Contact centers always seem to be short on time and resources when it comes to their selection processes for new technology. And most are under pressure to move fast. Here are some common mistakes that don’t serve them over the long haul.
ONE: Failure to assess the upside potential of your current solution. If your technology selection process is an outgrowth of dissatisfaction with your current vendor/VAR, spend some time to determine if it is the technology or the services (or both) causing the problem. You could be blaming the technology yet haven’t stayed current on upgrades. Or a lack of clarity in roles and responsibilities among your internal IT, the VAR, and the vendor could look like service issues that could be addressed with a better agreement and vendor management. While you may still move forward with a new solution, you’ll gain valuable insights to improve your selection process.
TWO: Failure to document requirements. Even if you are only talking to one vendor (which we certainly wouldn’t recommend), you need to articulate your specific needs in a 5-10 page document. Otherwise your quoted price won’t include all the components and licenses you need, and you’ll get an incomplete or generic Statement of Work (SOW).
THREE: Failure to focus on key differentiators. RFPs often include long lists of features and functions that are common to all vendors that obscure the real differences between them. Focus on critical requirements that align with your IT environment, operational plans, and support needs.
FOUR: Failure to determine the sourcing approach that fits your business requirements and IT strategy. Technology can be premised-based, cloud/hosted, or a hybrid. The sourcing decision is typically based on IT support resource availability and/or operation’s desire for deeper involvement in the solution. It may reflect a push by C-Level executives to migrate from capital expenses to operational expenses, or a desire to move contact center technology support to a third party. Unless you’re clear on your preferred sourcing model, you won’t narrow the field of vendors to consider.
FIVE: Failure to account for vendor strategy. Vendor strategy defines whether they sell direct or through VARs, which sourcing and support options they offer direct and through partners, and which markets and sizes they target. If your preferred vendors collaborate with others on solution delivery, check to see that their partners have the right characteristics (size, geography, industry, strategic focus) for your environment.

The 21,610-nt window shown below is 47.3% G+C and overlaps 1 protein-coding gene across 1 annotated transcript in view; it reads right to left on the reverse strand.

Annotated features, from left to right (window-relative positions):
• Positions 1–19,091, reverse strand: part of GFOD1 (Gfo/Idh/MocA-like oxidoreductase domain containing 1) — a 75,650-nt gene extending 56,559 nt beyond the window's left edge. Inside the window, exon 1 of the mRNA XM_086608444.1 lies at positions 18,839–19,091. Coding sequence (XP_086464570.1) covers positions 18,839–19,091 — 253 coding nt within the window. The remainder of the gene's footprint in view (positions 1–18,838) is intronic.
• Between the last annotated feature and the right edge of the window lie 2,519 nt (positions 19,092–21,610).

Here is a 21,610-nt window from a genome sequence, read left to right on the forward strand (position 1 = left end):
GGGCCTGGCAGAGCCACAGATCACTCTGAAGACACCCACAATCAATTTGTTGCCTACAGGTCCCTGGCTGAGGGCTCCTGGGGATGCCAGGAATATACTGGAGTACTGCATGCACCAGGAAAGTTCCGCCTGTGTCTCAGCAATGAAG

SIX: Failure to define evaluation criteria. Evaluation criteria are not the same as requirements. Requirements help the vendor understand your needs so they know what to propose; criteria differentiate and evaluate vendor responses. Define criteria as categories like Features/Functions, Technical Fit, Implementation, Support, Vendor Fit and Price. Then define each category with a few bullets. It is relatively easy to weight and score five to seven differentiating categories; rating individual requirements within each category is an exercise in futility.
SEVEN: Failure to provide a clear definition of your expectations for vendor proposals. If you want to save time and make apples-to-apples comparisons, specify how you want each proposal structured. Make it clear you don’t want long, “boilerplate” responses. Most importantly, specify how you want the pricing structured and at what granularity.
EIGHT: Failure to orchestrate vendor/VAR presentations. Stay in the driver’s seat. Don’t let the vendor take control. Provide an agenda that includes demos of key user interfaces, technical discussion to address IT needs, and a list of critical questions regarding implementation, support, SLAs, pricing, etc. Leave “optional items” until the end.
NINE: Failure to check your personal biases at the door. Put tools and processes in place to add objectivity to what is mostly a subjective process. Use criteria and scoring at a level of detail necessary for your company to be able to defend your requirements, SOW, pricing, and selection.
TEN: Failure to invest the time and energy in negotiating an appropriate vendor agreement. Work with your preferred vendor to ensure everything is included to minimize the risk of add-ons/change orders. Iterate and negotiate as needed. Use the competing bids as leverage where appropriate (e.g., “We like you best but your price is X% higher than others…”). Include a detailed SOW and document SLAs.
If you’ve ever heard the old saying – “Good, Fast, Cheap – pick two” – you know the risk of trying to select a vendor quickly. You don’t want to end up with the wrong choice, and you don’t want to pay too much.
For a more complete discussion on a thorough yet efficient technology selection process, download Technology Selection at Today’s Speed.